There are few men who grace the digital devices we use for a style fix more inspirational than Alessandro Squarzi. Transcending the roles of menswear designer, entrepreneur, talent scout, style icon and collector of vintage cars, motorcycles and watches, the salt-and-pepper-haired Italian has developed a cult following and has acquired an understanding of the varying modes of dress.
Whether he’s sporting bespoke Edward Green and a bespoke Fortela double-breasted jacket and waistcoat made from Vitale Barberis Canonico cloth (pictured), or a Vietnam War utility shirt with white denim jeans and checkered slip-on Vans sneakers, Squarzi consistently does justice to his adaptable style, and pairs it with a friendly smile. Unsurprisingly, this 21st-century fashion-industry polymath is constantly on the move. We shot him when he was staying at the contemporary but grand Blakes Hotel in London for meetings about his two labels: Fortela, a ready-to-wear label inspired by a blend of Italian tailoring and rich Japanese textiles, and AS65, which offers repurposed and military parkas at a high price point. It’s clear that he designs for himself, and as such is a rake ne plus ultra.
Alessandro Squarzi, born in Forlì in 1965, is an Italian entrepreneur in the fashion industry, a talent scout and one of the most photographed men by street style bloggers around the world.
His activity in the fashion business starts in the 90s.
First as boutique manager, then as an experienced salesman Squarzi cultivated his passion for fashion. He’s not only a brilliant business man, he also understood before others the potential of some of today’s well-known brands , that at the time were still finding their spot in the industry.
From the early 2000s, Alessandro Squarzi has created many brands and baptized others that continue to be very successful and marketed all over the world.
Between 2011 and 2013 he has designed three new labels: Fortela, AS65 and Atlantic Stars.
"Bohemian" may denote "a socially unconventional person, especially one who is involved in the arts".
Some interesting facts.
Bohemianism is the practice of an unconventional lifestyle, often in the company of like-minded people and with few permanent ties. It involves musical, artistic, literary or spiritual pursuits. In this context, Bohemians may or may not be wanderers, adventurers, or vagabonds.
This use of the word bohemian first appeared in the English language in the nineteenth century to describe the non-traditional lifestyles of marginalized and impoverished artists, writers, journalists, musicians, and actors in major European cities.
Bohemians were associated with unorthodox or anti-establishment political or social viewpoints, which often were expressed through free love, frugality, and—in some cases—voluntary poverty. A more economically privileged, wealthy, or even aristocratic bohemian circle is sometimes referred to as haute bohème (literally "high Bohemia")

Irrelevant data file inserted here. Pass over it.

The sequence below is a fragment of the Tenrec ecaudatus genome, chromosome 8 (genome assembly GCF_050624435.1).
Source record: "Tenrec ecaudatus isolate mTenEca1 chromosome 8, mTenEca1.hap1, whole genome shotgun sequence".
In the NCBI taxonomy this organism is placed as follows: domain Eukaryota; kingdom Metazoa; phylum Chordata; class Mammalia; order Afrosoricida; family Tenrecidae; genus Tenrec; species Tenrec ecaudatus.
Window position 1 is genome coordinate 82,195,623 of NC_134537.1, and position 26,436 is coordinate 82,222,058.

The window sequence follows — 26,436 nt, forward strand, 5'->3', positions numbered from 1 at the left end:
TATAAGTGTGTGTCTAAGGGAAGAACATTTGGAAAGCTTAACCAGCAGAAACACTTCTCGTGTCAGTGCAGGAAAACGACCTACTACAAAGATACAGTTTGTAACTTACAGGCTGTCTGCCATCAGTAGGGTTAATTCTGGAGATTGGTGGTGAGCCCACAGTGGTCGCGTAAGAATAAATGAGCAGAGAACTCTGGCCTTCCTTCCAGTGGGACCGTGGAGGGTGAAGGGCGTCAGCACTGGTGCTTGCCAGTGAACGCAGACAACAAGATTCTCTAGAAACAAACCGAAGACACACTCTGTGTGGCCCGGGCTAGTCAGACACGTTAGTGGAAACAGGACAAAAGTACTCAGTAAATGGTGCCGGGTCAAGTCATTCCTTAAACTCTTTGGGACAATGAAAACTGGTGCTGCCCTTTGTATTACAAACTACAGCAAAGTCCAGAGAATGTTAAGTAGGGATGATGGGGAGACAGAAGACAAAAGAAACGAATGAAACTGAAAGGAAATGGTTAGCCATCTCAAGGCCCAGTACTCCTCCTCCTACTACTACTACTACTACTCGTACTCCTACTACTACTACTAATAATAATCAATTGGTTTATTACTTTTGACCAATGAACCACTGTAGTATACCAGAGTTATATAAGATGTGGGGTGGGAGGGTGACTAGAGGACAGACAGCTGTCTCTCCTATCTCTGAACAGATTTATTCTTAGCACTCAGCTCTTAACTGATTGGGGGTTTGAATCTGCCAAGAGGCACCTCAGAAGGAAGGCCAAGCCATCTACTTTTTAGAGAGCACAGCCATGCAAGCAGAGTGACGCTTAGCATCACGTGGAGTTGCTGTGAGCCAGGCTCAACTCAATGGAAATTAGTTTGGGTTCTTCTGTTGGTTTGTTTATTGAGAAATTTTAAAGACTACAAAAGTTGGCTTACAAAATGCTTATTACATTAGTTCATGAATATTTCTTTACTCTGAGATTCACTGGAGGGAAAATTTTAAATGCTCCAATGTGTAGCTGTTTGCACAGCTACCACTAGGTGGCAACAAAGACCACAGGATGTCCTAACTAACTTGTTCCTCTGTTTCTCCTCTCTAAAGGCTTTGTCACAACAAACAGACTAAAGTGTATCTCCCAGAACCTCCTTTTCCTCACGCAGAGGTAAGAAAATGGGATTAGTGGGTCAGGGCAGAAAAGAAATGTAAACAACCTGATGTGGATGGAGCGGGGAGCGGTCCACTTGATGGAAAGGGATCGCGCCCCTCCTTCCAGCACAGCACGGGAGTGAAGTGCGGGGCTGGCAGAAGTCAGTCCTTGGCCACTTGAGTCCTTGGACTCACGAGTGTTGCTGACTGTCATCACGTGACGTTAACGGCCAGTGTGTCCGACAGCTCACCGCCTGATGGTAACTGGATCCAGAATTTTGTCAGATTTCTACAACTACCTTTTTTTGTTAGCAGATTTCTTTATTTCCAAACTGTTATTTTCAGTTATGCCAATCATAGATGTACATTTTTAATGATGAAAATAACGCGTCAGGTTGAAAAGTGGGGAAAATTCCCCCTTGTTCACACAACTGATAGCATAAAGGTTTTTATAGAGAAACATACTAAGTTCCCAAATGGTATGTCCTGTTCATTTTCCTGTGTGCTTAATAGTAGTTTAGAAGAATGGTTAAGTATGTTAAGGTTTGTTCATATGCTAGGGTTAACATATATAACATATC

In the United States.
In the 1850s, aesthetic bohemians began to arrive in the United States. In New York City in 1857, a group of some 15–20 young, cultured journalists flourished as self-described "bohemians" until the American Civil War began in 1861. This group gathered at a German bar on Broadway called Pfaff's beer cellar.
Photo taken in Sherman Oaks, California.
Nikon camera and a 2.8 lens.
About This Book.
In the world of fashion, Italy is the Mount Everest of men's style. London
may have Savile Row, Paris its luxury industries, and New York Madison
Avenue, but none possesses the true essence of Italian elegance. Beyond
its global fashion brands, the soul of Italian style is found in the
workshops and boutiques of the established masters and artisans who for
generations have created the finest menswear on the planet.
Industry insider and respected sartorialist Hugo Jacomet is one of
Europe's most knowledgeable commentators on men's fashion. This lavish
guide is the result of over two years spent traveling the length and
breadth of Italy, from the foothills of the Alps to the islands of Sicily,
documenting the craftsmanship behind Italy's most elegant gentlemen. From
Renaissance fabric mills to the world-famous sartorias, from international
brands to family-run businesses, over fifty houses from across the country
are celebrated for their unique style and commitment to upholding timeless
Italian traditions. Exquisite photographs by Lyle Roblin, commissioned
specially for this book, reveal the passion and zeal of the country's finest fabric
merchants, tailors, producers and boutique-owners.
This richly illustrated journey uncovers the rarely seen producers of true
Italian style, essential reading for the modern gentleman and all those
who appreciate the beauty of a bespoke suit, the quality of a hand-welted
shoe, the luxury of hand-made gloves, or the flamboyant panache of a
seven-fold silk tie.